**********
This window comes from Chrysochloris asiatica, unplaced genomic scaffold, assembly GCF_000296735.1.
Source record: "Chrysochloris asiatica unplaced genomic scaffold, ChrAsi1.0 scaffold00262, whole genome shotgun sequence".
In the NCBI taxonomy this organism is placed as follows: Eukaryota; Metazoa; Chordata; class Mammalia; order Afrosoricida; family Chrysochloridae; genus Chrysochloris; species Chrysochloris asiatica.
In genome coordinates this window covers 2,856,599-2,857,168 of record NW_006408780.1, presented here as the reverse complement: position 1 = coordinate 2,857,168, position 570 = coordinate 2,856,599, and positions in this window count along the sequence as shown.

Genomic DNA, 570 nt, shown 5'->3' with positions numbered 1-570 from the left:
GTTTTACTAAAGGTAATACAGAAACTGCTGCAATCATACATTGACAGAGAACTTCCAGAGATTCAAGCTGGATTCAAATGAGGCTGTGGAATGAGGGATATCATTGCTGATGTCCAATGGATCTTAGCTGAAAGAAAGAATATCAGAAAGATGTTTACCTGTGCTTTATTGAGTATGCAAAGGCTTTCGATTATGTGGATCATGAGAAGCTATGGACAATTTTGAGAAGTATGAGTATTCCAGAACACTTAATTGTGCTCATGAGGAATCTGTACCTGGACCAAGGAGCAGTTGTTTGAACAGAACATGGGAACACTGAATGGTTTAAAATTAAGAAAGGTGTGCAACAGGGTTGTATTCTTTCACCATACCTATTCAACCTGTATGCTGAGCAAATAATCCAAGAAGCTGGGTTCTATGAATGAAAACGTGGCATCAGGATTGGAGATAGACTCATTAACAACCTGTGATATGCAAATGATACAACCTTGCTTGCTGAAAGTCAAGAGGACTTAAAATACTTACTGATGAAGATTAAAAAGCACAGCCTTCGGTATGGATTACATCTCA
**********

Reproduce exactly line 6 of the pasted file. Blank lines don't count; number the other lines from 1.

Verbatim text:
GTTTTACTAAAGGTAATACAGAAACTGCTGCAATCATACATTGACAGAGAACTTCCAGAGATTCAAGCTGGATTCAAATGAGGCTGTGGAATGAGGGATATCATTGCTGATGTCCAATGGATCTTAGCTGAAAGAAAGAATATCAGAAAGATGTTTACCTGTGCTTTATTGAGTATGCAAAGGCTTTCGATTATGTGGATCATGAGAAGCTATGGACAATTTTGAGAAGTATGAGTATTCCAGAACACTTAATTGTGCTCATGAGGAATCTGTACCTGGACCAAGGAGCAGTTGTTTGAACAGAACATGGGAACACTGAATGGTTTAAAATTAAGAAAGGTGTGCAACAGGGTTGTATTCTTTCACCATACCTATTCAACCTGTATGCTGAGCAAATAATCCAAGAAGCTGGGTTCTATGAATGAAAACGTGGCATCAGGATTGGAGATAGACTCATTAACAACCTGTGATATGCAAATGATACAACCTTGCTTGCTGAAAGTCAAGAGGACTTAAAATACTTACTGATGAAGATTAAAAAGCACAGCCTTCGGTATGGATTACATCTCA